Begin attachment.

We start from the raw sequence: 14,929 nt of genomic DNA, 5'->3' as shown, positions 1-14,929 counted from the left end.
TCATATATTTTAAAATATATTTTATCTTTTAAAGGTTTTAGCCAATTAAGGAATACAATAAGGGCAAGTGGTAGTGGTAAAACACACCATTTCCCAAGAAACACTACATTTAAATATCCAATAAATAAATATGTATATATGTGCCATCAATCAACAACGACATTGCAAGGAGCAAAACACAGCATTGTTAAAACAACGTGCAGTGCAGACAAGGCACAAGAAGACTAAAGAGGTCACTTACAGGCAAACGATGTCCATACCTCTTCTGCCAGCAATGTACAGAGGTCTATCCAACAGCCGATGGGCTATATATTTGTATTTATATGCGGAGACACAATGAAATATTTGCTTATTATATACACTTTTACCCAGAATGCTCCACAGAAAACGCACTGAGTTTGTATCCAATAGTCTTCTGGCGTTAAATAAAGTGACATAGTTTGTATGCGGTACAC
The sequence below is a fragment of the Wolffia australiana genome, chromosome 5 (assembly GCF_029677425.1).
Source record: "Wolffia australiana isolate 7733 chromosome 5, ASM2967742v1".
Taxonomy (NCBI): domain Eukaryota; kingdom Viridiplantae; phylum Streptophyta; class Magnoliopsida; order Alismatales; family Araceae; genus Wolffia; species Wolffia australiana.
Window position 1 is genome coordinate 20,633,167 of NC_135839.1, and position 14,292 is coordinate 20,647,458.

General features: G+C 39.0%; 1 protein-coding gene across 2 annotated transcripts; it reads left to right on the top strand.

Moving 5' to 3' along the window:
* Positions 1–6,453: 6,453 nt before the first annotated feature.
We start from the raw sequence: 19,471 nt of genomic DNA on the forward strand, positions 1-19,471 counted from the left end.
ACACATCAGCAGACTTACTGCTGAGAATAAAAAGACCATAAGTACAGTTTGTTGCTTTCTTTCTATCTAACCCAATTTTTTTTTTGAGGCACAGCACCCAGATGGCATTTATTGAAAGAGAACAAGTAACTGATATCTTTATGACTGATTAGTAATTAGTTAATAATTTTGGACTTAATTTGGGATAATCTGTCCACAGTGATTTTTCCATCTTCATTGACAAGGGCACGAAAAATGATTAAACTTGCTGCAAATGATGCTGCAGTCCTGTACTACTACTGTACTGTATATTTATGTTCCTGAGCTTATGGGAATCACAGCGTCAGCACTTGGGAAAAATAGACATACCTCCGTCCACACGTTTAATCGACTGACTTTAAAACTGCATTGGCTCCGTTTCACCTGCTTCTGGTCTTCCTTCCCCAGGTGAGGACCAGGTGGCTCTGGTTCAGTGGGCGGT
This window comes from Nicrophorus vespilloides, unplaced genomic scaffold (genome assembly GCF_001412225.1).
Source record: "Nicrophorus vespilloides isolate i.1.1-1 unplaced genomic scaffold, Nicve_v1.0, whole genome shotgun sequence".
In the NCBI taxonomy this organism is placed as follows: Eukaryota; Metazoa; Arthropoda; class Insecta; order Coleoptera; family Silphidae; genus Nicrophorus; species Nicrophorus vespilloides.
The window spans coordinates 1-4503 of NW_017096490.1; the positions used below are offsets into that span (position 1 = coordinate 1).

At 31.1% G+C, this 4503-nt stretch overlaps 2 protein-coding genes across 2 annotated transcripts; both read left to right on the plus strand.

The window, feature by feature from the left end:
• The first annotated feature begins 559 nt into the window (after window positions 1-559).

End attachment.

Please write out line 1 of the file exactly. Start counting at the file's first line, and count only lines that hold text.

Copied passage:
We start from the raw sequence: 14,929 nt of genomic DNA, 5'->3' as shown, positions 1-14,929 counted from the left end.